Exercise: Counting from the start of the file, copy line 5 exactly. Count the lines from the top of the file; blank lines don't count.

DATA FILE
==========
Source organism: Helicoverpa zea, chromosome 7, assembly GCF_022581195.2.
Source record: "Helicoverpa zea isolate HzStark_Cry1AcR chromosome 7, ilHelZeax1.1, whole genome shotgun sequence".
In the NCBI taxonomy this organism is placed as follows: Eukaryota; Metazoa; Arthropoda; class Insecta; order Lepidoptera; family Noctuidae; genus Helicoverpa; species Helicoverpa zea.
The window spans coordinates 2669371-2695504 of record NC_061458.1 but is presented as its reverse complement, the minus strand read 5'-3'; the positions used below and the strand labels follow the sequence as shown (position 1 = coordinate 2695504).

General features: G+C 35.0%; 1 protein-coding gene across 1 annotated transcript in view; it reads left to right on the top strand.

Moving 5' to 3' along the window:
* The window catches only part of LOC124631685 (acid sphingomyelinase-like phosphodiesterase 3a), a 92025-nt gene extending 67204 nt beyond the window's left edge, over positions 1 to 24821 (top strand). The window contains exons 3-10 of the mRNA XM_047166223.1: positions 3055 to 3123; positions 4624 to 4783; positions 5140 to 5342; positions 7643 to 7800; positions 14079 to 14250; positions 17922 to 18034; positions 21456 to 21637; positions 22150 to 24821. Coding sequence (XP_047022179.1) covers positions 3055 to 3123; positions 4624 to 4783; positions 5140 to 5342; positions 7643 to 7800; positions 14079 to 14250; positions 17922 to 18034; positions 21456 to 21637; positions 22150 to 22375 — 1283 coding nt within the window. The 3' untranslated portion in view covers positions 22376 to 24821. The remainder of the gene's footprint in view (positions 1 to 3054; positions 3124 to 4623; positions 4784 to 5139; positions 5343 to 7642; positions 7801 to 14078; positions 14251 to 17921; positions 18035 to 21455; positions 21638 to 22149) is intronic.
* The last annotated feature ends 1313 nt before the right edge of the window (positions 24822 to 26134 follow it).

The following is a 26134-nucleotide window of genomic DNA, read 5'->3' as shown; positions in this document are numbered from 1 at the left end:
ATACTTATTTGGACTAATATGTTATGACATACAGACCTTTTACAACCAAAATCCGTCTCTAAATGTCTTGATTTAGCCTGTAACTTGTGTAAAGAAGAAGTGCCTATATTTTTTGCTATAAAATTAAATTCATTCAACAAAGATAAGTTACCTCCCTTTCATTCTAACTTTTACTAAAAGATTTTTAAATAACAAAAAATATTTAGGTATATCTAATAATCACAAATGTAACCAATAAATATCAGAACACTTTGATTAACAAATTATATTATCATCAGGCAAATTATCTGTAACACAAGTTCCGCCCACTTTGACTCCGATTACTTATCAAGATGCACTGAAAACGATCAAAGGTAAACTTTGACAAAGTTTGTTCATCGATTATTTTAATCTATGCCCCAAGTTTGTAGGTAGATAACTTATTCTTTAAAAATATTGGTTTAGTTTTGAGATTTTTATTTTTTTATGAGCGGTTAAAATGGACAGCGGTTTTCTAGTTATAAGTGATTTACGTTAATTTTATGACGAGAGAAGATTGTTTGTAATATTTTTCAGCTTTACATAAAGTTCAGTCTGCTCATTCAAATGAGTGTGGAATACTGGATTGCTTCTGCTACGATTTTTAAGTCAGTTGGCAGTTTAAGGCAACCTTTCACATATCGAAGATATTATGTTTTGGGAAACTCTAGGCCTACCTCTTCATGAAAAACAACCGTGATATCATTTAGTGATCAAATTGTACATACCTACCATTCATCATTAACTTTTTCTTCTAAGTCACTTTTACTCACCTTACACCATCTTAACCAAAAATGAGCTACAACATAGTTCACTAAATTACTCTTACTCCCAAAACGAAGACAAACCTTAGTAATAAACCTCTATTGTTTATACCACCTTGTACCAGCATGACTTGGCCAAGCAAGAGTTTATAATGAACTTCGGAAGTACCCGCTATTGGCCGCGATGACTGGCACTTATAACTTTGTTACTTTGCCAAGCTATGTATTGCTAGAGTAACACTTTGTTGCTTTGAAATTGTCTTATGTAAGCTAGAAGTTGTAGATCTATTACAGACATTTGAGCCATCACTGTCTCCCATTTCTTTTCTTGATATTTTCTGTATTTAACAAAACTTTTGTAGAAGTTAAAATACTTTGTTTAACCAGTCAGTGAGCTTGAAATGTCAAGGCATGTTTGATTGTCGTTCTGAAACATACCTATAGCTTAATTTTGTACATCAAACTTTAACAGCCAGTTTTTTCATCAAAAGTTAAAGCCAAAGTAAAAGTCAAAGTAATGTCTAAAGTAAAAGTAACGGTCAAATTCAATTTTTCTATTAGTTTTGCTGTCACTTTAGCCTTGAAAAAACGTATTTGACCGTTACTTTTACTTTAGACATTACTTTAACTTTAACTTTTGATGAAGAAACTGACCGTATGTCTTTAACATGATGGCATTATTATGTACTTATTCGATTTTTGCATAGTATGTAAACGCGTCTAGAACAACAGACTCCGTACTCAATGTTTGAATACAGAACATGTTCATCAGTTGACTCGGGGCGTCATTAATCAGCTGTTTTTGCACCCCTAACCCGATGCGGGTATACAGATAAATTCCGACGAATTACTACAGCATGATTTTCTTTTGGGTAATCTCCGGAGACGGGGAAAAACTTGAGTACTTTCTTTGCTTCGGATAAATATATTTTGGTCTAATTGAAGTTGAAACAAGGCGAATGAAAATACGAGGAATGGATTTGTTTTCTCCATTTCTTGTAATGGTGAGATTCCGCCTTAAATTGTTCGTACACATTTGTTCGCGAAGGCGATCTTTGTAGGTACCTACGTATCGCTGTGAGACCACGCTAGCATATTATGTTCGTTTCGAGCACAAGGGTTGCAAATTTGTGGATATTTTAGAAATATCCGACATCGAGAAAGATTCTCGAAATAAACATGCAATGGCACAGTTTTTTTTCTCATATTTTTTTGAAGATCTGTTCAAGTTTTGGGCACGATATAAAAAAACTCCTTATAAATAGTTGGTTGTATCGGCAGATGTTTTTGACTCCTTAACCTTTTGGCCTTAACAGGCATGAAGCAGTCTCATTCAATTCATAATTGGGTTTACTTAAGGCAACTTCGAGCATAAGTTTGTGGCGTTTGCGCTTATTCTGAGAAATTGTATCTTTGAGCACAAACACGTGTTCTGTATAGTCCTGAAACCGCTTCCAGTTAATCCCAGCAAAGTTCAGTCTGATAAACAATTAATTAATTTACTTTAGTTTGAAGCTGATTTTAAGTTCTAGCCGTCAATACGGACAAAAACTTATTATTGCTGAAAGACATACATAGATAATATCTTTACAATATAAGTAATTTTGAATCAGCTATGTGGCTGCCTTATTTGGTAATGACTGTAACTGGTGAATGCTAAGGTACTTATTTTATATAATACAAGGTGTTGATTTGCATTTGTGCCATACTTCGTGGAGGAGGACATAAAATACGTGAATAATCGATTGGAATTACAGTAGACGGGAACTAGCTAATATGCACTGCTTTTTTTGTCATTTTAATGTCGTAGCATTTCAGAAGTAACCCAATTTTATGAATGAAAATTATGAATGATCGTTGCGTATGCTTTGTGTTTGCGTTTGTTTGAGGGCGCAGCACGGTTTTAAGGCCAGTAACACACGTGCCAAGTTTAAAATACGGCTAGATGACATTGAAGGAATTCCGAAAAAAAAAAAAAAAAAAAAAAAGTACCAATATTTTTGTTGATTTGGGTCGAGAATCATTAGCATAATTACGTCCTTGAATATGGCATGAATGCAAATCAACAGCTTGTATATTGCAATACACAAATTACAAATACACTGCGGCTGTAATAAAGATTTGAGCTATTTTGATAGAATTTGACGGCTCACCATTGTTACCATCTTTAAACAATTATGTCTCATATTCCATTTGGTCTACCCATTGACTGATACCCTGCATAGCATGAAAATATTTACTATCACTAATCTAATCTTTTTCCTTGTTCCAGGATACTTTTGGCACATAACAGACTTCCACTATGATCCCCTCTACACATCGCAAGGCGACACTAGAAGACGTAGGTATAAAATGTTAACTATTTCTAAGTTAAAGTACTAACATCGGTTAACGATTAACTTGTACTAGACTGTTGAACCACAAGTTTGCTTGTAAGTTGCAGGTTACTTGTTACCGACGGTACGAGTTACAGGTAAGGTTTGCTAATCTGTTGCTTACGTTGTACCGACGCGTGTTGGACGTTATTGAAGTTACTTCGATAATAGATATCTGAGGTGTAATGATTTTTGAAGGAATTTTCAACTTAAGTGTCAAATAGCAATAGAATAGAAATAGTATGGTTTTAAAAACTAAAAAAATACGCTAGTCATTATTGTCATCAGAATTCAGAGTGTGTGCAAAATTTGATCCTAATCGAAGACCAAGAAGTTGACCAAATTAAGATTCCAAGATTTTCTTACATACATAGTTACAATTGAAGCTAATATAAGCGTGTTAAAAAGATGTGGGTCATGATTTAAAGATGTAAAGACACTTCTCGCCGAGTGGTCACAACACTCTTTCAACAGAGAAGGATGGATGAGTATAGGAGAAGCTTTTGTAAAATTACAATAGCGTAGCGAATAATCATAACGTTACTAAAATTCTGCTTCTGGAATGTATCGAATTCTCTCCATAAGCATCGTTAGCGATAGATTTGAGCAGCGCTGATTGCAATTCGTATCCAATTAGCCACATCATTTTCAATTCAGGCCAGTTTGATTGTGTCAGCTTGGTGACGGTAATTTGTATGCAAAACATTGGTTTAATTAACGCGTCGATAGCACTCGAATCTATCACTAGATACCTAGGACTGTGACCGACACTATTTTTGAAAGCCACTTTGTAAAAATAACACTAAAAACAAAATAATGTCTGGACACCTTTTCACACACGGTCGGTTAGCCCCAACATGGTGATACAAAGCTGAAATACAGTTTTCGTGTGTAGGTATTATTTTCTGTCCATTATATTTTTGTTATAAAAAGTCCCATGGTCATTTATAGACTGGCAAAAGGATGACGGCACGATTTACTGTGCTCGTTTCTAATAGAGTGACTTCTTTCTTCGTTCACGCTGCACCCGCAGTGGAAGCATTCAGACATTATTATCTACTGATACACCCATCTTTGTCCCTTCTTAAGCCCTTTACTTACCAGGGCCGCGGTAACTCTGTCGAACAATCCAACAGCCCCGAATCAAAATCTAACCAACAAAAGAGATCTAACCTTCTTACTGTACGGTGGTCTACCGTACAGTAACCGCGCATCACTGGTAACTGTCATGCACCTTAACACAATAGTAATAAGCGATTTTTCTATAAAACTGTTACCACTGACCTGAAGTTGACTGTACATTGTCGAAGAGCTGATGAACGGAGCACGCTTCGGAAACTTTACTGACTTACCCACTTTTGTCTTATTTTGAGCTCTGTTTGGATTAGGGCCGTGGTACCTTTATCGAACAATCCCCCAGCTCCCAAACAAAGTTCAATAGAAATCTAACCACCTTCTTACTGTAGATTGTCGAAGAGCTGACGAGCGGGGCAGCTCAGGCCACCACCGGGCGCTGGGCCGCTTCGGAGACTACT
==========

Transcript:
General features: G+C 35.0%; 1 protein-coding gene across 1 annotated transcript in view; it reads left to right on the top strand.